Standing at 6'3" with a tall, sandy brown afro and icy blue eyes, Chicago producer Mulatto Beats is physically striking. His appearance led to his producer handle, which comes from a nickname his peers gave him during his freshman year of high school. When he started making beats at the age of 16, he ran with it, creating new social media accounts with the moniker, and tacking on Beats at the end.
"I actually didn't even realize how racist the word mulatto was until I got older," he told me over the phone last week, his tone even-keeled, matter-of-fact. "I don't take offense though; I'm cool with it. Nobody calls me by my real name." If anything, the way in which Mulatto Beats answered the question is the best description of him: quiet, contemplative, and balanced.
Today, we're premiering the producer's debut solo project .22SUMMERS, featuring a handful of notable Chicago rappers: Lucki (f.k.a. Lucki Eck$), King Louie, Warhol.SS, Alex Wiley, Qari, Mick Jenkins—as well as emerging Madison emcee Trapo, and Atlanta emcee Thouxanbanfauni. The project is full of bangers united under the theme of summertime Chicago, something that's a catch-22 for many Chicagoans.
"A lot of the songs touch on things that you deal with being in Chicago during the summer," Mulatto Beats explained, hinting at the violence that typically spikes seasonally along with the block parties and long afternoons. "It's a lot, it's hectic."
Mulatto Beats—née Devin Smith—was born on the city's South Side in Jeffrey Manor before moving to the North Side neighborhood of Rogers Park. The first time he really encountered music production was in his home: His oldest brother was on house arrest, so he bought a keyboard with a floppy disk. Smith would come home after school and watch his brother make beats. By the time he was 16, Smith's middle brother, who was also a producer, gave his younger sibling a copy of FL Studio.
At just 22 years old, Mulatto Beats has already gained some steady Chicago rap alliances. When he was a freshman in high school, he joined the rap group Supreme Regime, which included his frequent collaborator Qari as well as SaveMoney producer/DJ Smoko Ono. Mulatto Beats also started hanging out with Lucki, securing his first beat placement for Lucki's 2014 song "Xan Cage."
Supreme Regime broke up around 2013, when Smith was heading to college. But he left after the first semester: "I was making beats all day, not even focusing on school," he said. When he came back to the city, he began interning for Chicago producer collective OnGaud. One of the group's producers, SolarFive, had helped record Supreme Regime, "so when I came back I just hit him up… and he was showing love," Smith said. Through Solar, Smith learned how to use ProTools, mix, and run sessions. Solar also introduced his collaborator to Jenkins and Jenkins's DJ Green Sllime; later on, Smith met Supa Bwe, and they teamed up with Qari to form the group Hurt Everybody. Unfortunately, Hurt Everybody broke up in 2016.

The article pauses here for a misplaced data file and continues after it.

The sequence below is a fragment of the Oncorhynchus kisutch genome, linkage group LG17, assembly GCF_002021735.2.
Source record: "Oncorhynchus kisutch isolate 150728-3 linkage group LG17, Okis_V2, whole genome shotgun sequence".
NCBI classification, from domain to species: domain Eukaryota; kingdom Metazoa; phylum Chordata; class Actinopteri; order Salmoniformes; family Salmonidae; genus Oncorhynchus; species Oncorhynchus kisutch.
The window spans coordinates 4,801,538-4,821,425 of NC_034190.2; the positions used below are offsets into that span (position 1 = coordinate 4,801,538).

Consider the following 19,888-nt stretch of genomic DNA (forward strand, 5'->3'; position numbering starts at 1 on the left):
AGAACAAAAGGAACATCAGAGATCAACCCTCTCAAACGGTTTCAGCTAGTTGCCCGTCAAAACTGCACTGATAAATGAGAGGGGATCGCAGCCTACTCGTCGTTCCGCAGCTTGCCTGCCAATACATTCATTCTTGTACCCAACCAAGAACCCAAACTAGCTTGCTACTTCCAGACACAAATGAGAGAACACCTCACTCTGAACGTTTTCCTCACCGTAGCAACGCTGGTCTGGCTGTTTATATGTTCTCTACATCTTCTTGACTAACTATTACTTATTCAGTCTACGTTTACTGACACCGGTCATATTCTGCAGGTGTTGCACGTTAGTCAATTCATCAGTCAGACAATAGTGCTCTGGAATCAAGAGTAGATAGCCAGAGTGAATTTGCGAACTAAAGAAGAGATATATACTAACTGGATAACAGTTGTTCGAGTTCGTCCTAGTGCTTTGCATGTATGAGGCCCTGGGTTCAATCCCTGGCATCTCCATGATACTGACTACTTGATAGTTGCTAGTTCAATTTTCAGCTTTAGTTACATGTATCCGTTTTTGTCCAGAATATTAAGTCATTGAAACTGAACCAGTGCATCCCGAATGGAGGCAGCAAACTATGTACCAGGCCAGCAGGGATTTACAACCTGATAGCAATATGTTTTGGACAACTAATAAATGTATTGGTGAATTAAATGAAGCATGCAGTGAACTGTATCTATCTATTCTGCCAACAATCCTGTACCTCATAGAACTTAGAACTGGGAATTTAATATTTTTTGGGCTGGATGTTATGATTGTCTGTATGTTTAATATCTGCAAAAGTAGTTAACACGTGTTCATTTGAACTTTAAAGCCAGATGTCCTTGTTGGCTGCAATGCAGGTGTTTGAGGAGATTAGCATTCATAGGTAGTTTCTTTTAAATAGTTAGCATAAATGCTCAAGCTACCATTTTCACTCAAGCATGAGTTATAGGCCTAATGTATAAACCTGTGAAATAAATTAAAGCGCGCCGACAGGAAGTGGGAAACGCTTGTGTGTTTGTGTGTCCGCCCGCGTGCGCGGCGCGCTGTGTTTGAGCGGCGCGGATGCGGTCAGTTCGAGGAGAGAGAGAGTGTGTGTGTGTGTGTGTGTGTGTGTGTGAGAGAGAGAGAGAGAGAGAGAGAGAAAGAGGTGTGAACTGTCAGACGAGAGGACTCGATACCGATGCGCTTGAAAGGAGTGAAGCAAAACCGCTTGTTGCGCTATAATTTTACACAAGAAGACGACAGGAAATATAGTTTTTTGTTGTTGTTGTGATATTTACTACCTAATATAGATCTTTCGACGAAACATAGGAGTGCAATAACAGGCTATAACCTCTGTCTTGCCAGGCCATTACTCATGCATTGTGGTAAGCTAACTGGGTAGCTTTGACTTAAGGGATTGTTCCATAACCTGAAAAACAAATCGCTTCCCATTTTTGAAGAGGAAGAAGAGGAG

Still, those early relationships have formed much of the foundation of Mulatto Beats' debut .22SUMMERS; the featured artists are "pretty much just homies I fucked with and made music with." He spent a few months working on the project in New York, sending beats to some of the rappers like Wiley, who lives in California, or Trapo. Others, like King L and Jenkins, just ended up being in the studio, and they cut their records then. The project took a year and eight months to finish—there was a pause in the middle to finish a collaborative tape with Qari called Space Jam—and involved making over 100 beats.
"Throughout the process, I couldnt really like figure out the specific theme, the central theme I wanted," Smith said. He added, "I got better at just making a sound that's pretty much solid all the way through, same aesthetic, and at the same time, just working on my mixing and making songs actually bang for when you're in the car."
For a debut that encompasses eight different rappers' sounds, .22SUMMERS is indeed sonically cohesive. Mulatto Beats' production style is equal parts heavy bass and ambient tones, which means Warhol.SS gritty delivery on "Plottin" works just as well as Qari's hazy, sing-songy raps on "Good to Lose." On standout cut "Long Live the Kings" featuring King L, Mulatto Beats manages to make his bass feel ethereal, as King L casually spits about his blessed life and details his recovery after getting shot in the head in 2015. On another exceptional track "Guilty Automatic," over a somber, swirling bassline, Jenkins goes a little deeper than the others, referencing his famed water metaphors, as well as police brutality.
.22SUMMERS' thudding basslines and star-studded cast might distract you from the aforementioned catch-22. While the project's title is a hat tip to Mulatto Beats' age, it's also connected to how chaotic Chicago can be during the summer, the decimal before the 22 alluding to the caliber of a gun. "I'm not trying to make my project too political or anything, but I think like the songs do fit the theme of the drama you gotta go through every summer in Chicago, even though it's a good time in the summer," he explained. ".22SUMMERS is definitely about Chicago."
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